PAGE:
Nonsteroidal anti-inflammatory drugs (NSAIDs), such as aspirin and ibuprofen
Steroids, such as prednisone
As we age, wrinkles come our way. Like smoking and UV light AS IT REDUCES BLOOD FLOW, many environmental things take the elasticity out of our skin. Then gravity comes along and causes wrinkles and sagging. Many anti-wrinkle products contain chemicals not good for your skin. Speak to your dermatologist about your wrinkles if they bother you. Some of the causes of wrinkles include:
Age. As you age, your skin naturally becomes thinner and less elastic. Your ability to produce natural oils decreases, leaving your skin drier and more apt to wrinkling.
- Less fat in the deeper layers of your skin causes saggy, loose skin and more-pronounced wrinkles.
- Exposure to ultraviolet (UV) light. Overexposure to sunlight breaks down the connective tissue in your skin, leaving you more prone to deep lines and crevices.
- Repeated facial expressions. Squinting, and unfortunately smiling repeatedly, leads to wrinkles and fine lines. As we age, our skin doesn’t bounce back like it used to. However, smiling is worth a few wrinkles.
Age Spots and Skin Tags
Age spots used to be called “liver spots.” They are brown, flat spots usually caused by many years in the sun. They often show up on your back, face, hands, and feet, larger than freckles. If you want to stop getting more age spots, wear your sunscreen.
Skin tags are usually the same color as your skin. They are small with a raised surface. They are most often on the neck, groin, eyelids, chest, and skin folds.’ Women tend to have them more often than men.
Both skin tags and age spots are harmless. However, skin tags can sometimes become irritated. If either skin tags or age spots are bothering you, speak to your dermatologist about having them removed.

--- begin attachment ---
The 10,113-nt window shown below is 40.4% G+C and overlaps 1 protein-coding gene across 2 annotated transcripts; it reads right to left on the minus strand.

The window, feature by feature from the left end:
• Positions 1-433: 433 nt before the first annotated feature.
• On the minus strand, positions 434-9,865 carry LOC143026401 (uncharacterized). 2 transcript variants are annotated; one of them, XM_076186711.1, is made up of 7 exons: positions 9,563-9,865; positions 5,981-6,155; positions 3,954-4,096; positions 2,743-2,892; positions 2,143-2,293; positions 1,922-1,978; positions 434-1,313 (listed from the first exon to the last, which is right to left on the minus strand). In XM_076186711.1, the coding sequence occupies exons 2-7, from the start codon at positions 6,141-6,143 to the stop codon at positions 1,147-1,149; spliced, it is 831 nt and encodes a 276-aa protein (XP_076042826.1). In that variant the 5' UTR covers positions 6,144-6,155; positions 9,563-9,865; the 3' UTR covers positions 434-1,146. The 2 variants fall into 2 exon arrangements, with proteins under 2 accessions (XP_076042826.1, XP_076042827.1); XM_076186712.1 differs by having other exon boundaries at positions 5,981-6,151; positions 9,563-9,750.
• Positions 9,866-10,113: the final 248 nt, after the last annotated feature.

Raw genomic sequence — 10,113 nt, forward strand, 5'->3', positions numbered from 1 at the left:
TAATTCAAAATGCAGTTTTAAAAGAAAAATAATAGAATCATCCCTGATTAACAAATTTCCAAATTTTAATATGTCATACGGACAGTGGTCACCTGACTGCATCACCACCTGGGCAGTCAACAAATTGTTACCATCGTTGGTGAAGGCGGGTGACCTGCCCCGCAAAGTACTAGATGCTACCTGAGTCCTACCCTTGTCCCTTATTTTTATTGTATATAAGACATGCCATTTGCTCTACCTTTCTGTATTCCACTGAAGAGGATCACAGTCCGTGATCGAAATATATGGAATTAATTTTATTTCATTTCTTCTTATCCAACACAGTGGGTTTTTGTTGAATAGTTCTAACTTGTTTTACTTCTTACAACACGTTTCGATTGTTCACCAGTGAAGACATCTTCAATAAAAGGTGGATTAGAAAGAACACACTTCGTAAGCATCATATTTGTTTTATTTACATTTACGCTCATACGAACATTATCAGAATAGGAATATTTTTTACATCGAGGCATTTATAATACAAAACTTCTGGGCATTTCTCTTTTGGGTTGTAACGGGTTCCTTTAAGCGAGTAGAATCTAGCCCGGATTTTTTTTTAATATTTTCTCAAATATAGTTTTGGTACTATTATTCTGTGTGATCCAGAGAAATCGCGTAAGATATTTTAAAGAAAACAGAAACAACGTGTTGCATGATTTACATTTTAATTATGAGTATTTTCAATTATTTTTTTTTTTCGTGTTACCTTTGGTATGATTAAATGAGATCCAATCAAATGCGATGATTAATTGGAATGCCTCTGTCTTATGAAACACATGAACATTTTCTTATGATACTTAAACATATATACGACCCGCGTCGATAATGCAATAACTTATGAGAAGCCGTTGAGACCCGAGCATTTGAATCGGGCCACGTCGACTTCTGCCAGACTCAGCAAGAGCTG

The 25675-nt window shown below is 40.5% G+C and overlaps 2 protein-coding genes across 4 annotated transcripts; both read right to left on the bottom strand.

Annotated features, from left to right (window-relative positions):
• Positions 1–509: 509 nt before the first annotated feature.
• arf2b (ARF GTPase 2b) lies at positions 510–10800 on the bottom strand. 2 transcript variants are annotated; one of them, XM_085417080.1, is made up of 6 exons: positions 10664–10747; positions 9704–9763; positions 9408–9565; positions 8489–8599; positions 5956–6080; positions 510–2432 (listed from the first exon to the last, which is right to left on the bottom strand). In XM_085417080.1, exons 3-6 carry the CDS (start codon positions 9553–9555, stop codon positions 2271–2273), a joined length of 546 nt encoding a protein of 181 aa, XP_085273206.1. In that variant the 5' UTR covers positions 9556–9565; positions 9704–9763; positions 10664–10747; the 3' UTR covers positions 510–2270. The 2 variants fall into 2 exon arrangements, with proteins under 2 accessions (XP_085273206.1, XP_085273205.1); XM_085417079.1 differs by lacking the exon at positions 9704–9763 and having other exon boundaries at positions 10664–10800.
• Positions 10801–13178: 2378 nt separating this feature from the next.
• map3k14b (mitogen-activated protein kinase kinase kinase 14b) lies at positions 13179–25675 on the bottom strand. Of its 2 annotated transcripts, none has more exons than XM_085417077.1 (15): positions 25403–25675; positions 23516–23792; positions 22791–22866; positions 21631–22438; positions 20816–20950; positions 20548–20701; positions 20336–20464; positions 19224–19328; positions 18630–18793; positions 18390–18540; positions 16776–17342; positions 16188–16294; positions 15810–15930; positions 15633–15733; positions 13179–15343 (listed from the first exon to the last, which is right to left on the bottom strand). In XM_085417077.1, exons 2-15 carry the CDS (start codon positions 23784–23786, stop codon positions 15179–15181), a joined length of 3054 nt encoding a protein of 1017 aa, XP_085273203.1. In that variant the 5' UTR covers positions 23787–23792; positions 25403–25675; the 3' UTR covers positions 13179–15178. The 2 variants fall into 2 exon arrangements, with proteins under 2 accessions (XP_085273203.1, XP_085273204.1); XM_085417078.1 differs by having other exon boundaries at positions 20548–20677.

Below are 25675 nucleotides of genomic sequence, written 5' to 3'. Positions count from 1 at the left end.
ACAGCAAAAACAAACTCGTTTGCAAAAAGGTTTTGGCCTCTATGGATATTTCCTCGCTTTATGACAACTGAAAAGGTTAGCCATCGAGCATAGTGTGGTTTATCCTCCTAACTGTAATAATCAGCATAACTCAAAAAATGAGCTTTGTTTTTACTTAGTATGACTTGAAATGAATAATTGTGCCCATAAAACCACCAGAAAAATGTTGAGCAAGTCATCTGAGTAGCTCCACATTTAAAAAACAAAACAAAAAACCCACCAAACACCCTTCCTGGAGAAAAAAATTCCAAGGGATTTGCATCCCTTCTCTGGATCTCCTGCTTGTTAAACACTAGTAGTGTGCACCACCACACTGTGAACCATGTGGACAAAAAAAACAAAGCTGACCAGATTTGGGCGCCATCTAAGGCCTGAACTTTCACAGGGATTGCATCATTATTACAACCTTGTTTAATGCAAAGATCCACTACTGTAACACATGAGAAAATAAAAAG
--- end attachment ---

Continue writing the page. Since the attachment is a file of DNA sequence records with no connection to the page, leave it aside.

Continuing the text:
Here in the U.S., skin diseases like skin cancer is widespread. People with freckles and fair skin are at a higher risk than others. Seniors must get checked out by a dermatologist regularly! Again, the sun is the main culprit.
Skin cancer is a prevalent type of cancer in the United States. Sun exposure, sunlamps, and tanning booths can also cause skin cancer. Anyone of any skin color can get skin cancer. People with fair skin that freckles easily are at the greatest risk. Skin cancer may be cured if it is found before it spreads to other parts of the body.
Squamous cell carcinoma and basal cell carcinoma are the two types of skin cancers. Melanoma is the third and most dangerous type of skin cancer. Squamous and basal cell carcinomas are most often found on areas of the skin frequently exposed to sunlight. Melanoma is a rarer form of skin cancer, but it can be deadly.
Once a month, give yourself a thorough skin self-assessment to prevent skin cancer and skin infections. Skin cancers usually don’t hurt. However, be on the lookout for any sores that don’t heal, bleeding moles, or new growth.
People say that beauty’s only skin deep and that what is “within” is what truly matters. The skin is your first line of defense against the outer world, but our insides are undoubtedly vital. Your skin might provide significant hints about your general health. Learn how to properly care for your skin so that it can continue to look after you. ALWAYS REMEMBER TO KEEP your skin healthy.